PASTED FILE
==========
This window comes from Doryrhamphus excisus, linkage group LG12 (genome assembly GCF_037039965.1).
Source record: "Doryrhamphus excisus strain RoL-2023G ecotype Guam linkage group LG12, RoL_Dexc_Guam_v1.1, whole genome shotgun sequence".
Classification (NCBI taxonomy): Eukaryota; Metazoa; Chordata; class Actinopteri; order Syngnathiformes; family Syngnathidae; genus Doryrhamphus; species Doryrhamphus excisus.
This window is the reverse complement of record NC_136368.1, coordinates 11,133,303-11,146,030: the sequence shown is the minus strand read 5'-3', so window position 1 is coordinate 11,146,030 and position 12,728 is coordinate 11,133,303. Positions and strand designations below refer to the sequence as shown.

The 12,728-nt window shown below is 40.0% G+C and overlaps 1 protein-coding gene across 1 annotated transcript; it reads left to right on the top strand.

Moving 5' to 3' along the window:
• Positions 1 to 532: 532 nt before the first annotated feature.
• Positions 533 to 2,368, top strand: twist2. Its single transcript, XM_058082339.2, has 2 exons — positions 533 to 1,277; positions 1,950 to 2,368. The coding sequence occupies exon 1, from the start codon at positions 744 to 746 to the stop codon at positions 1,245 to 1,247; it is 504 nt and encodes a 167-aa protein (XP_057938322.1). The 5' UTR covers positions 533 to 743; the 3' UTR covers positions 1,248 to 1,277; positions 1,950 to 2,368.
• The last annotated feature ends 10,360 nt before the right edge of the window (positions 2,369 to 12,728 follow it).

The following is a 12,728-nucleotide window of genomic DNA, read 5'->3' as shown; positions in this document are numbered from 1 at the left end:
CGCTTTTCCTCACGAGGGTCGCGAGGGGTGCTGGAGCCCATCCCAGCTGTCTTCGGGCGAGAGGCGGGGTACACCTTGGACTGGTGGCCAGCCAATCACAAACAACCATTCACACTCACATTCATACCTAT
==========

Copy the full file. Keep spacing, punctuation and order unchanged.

This window comes from Doryrhamphus excisus, linkage group LG12 (genome assembly GCF_037039965.1).
Source record: "Doryrhamphus excisus strain RoL-2023G ecotype Guam linkage group LG12, RoL_Dexc_Guam_v1.1, whole genome shotgun sequence".
Classification (NCBI taxonomy): Eukaryota; Metazoa; Chordata; class Actinopteri; order Syngnathiformes; family Syngnathidae; genus Doryrhamphus; species Doryrhamphus excisus.
This window is the reverse complement of record NC_136368.1, coordinates 11,133,303-11,146,030: the sequence shown is the minus strand read 5'-3', so window position 1 is coordinate 11,146,030 and position 12,728 is coordinate 11,133,303. Positions and strand designations below refer to the sequence as shown.

The 12,728-nt window shown below is 40.0% G+C and overlaps 1 protein-coding gene across 1 annotated transcript; it reads left to right on the top strand.

Moving 5' to 3' along the window:
• Positions 1 to 532: 532 nt before the first annotated feature.
• Positions 533 to 2,368, top strand: twist2. Its single transcript, XM_058082339.2, has 2 exons — positions 533 to 1,277; positions 1,950 to 2,368. The coding sequence occupies exon 1, from the start codon at positions 744 to 746 to the stop codon at positions 1,245 to 1,247; it is 504 nt and encodes a 167-aa protein (XP_057938322.1). The 5' UTR covers positions 533 to 743; the 3' UTR covers positions 1,248 to 1,277; positions 1,950 to 2,368.
• The last annotated feature ends 10,360 nt before the right edge of the window (positions 2,369 to 12,728 follow it).

The following is a 12,728-nucleotide window of genomic DNA, read 5'->3' as shown; positions in this document are numbered from 1 at the left end:
CGCTTTTCCTCACGAGGGTCGCGAGGGGTGCTGGAGCCCATCCCAGCTGTCTTCGGGCGAGAGGCGGGGTACACCTTGGACTGGTGGCCAGCCAATCACAAACAACCATTCACACTCACATTCATACCTAT